So, we are trying to be careful about getting a dog. I know that he is going to fall in love with it and if he develops an allergy, he is willing to get shots. But we would hate to go that route if we can avoid it. The only way we would EVER rehome is if he had the shots and was still allergic. And only then would we do that if we knew we had found a loving home. We have two little girls and he would go to the ends of the earth not to distress them. He remembers only too well how painful it was for him to have to give up his Shepard as a child.

So, I guess that is one reason I have not attempted to go the rescue route. If we found a Doodle that was in a foster situation, we would consider adopting because we could meet the dog and he could gauge his tolerance. But that would not be the case in a shelter situation.

We are doing our best to research and be responsible about adopting. We think an F1b is going to be our best shot at getting the right pup for us. Thanks so much for all the valuable info!!
 

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His mom has a Cocker mix, which now lives with us, which he is NOT allergic to at all. But we also make sure to bathe her regularly and keep her well groomed. He has never once had a reaction to her.
This is GOOD,,just so you know ,,if he isnt allergic to a cocker he shouldnt be to any dog, I wouldnt think
I really doupt you will have issues, with the info you have provided :D
and sounds like he is willing to do whatever it takes to keep the dog
which is always what i like to hear :D
 

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Discussion Starter #14
I think when his dad got the English-whatever-it-is :lol: that he was excited about the idea that he might one day be able to get a dog, too.

But our timing just wasn't right until now. He is also glad because he does not really like the look of his dads dog, not to mention it is 85 pounds but looks like it is 100+!!

And there is nothing wrong with big dogs, but we really want to take our dog with us everywhere and with two kids, an 85-100 pound dog may not work for our lifestyle! I know my parents would hit the roof if we brought a dog that big to their house for the summer. So we were so happy to find the Labradoodle. We both love the look and the ability of breeders to breed a smaller dog.

Of course, it will be just our luck to get a genetic throw back to some 115 pound lab our dogs distant past!!! HaHaHa!! And you know what? We would love it and deal with it!

Again, this forum is wonderful. Thanks to everyone for taking the time to answer questions, especially you breeders!!
:D
 

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Happy to help any way i can!!! :D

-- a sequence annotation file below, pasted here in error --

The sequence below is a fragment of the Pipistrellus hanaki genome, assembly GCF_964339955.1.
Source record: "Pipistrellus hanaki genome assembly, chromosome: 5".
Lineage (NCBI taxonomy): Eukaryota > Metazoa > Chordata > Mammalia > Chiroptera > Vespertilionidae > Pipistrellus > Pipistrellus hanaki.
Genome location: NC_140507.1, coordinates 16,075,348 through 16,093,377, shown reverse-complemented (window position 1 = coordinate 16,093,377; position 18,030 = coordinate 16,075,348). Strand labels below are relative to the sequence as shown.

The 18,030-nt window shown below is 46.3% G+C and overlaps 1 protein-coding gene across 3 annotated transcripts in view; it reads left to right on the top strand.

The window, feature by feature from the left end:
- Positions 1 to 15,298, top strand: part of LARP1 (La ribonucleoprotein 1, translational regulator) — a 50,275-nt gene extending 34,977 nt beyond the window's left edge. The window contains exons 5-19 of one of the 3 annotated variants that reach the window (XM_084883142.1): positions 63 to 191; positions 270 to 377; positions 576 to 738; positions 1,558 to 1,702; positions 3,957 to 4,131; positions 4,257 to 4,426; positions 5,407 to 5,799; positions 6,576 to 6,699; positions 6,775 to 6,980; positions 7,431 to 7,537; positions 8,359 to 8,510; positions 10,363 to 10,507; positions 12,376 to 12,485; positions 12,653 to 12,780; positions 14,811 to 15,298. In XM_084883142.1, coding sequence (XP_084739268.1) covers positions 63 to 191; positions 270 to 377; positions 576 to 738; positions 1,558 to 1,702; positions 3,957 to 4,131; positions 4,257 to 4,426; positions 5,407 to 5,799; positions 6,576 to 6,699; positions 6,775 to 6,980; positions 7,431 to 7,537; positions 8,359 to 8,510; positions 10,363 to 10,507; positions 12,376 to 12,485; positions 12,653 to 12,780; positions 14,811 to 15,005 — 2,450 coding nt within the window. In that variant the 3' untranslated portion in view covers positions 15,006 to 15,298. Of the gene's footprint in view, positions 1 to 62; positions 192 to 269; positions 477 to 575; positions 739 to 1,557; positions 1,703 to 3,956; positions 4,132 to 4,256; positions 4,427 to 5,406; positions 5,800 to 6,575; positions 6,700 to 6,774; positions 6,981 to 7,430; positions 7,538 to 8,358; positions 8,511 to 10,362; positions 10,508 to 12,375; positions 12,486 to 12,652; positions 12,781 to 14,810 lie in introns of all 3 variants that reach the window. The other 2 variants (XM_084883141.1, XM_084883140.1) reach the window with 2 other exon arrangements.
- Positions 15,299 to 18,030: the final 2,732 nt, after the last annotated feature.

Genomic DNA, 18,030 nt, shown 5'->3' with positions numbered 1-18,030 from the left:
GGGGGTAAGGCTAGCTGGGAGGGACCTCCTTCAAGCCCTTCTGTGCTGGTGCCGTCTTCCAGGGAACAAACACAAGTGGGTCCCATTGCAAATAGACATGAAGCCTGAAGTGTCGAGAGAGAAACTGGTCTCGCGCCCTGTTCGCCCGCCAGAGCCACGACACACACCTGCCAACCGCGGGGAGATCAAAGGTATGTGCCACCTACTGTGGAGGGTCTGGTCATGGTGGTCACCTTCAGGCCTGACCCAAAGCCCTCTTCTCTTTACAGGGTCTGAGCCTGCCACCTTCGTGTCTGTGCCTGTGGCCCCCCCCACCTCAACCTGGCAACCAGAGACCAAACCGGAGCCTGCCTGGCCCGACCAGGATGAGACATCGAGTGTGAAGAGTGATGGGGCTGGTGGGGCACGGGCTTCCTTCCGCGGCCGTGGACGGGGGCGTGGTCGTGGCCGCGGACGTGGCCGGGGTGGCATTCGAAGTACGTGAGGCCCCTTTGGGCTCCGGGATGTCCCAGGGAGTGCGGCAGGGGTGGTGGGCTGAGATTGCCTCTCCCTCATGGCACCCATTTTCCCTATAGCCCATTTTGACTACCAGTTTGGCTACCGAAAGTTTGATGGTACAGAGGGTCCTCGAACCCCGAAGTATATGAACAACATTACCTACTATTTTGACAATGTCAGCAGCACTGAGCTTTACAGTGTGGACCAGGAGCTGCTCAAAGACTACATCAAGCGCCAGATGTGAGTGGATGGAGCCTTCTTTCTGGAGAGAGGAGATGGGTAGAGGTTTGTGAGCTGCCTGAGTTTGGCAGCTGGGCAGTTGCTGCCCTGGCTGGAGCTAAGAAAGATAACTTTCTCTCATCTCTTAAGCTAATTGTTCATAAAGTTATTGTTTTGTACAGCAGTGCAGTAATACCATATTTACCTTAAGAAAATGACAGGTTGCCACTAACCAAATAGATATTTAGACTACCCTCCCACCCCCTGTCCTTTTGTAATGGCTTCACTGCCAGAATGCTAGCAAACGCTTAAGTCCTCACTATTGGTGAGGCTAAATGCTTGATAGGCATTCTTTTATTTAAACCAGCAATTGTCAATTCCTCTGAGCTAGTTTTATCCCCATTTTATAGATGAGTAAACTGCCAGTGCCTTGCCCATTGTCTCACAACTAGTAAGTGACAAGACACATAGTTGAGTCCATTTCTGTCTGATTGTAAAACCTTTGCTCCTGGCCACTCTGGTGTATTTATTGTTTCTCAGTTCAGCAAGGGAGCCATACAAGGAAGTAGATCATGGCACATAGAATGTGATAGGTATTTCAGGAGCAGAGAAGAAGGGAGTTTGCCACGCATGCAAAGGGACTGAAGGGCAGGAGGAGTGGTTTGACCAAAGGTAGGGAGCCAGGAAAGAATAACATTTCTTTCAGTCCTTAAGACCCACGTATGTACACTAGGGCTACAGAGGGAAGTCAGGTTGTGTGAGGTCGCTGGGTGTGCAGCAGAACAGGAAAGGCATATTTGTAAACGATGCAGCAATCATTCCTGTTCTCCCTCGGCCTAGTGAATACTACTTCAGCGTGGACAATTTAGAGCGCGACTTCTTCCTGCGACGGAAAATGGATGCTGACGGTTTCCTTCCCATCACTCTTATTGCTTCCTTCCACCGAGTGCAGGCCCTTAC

Ya might wanna read thru our sizes page on my site
With Labradoodles NO breeder can guarantee size of a goldendoodle or labradoodle they dont come in mini medium sizes only one size
Even if they artifical inseminate, there can be differnt sizes in the litter and some tend to have long backs and short legs which will result in growth issues

and its impossible to predict when the larger gene will creep in there
some breeders will tell ya anything to sell ya a dog :shock:
just a little fyi,,
 

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Discussion Starter #16
Oh, Nancy, I never heard of the long back, short legs problem. What do you do? Is that the kind of problem that you can breed out or is it a wild genetic factor thing that is not predictable?

I was reading on someones website about a problem in AM's that concerns an underbite. It is rare but is one of those wild gene factors that can not be predicted.

If a pup is born with the back./eg problem, is it fixable? Or does the dog suffer from bone issues all its life? It makes me sad to think of it.
 

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I dont claim to breed mini well not labradoodles or goldendoodles,
Aussiedoodle yes i breed toy, mini mediums

avg size of our gdoodles and ldoodles is 22" or less,
if i predict a smaller size i advise people in advance i guarantee nothing,,especially with the l'doodles and g'doodles
These are hybrids no way to predict

Long back short legs come from breeders that artifical inseminate a toy or mini poodle with a larger dog
I dont do that ,,and wont ever do that,if god intends it to happen it will happen naturally
do read our sizes page it will help you understand what i mean
 

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Discussion Starter #18
AH! That makes sense. My mother in law had a pet sitting service in LA and one of her clients was a German Shepherd/ Corgi mix. That poor dog was huge with short little legs. She had all sorts of back problems.

Your website is chock full of great info. Thanks!
 

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Glad it helps, I try to post as much info as i can to help people choose the right breed for them,
All info is better then limited IMO
 

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I know this is totally off topic from the aussiedoodle who needs a home...but an underbite was mentioned earlier in this thread. When we took Dex for his initial puppy check-up I was told he had a slight underbite...it never has been an issue since. However I am curious...what would cause an underbite? Our current vet never even noticed it so I don't know if he possibly outgrew it?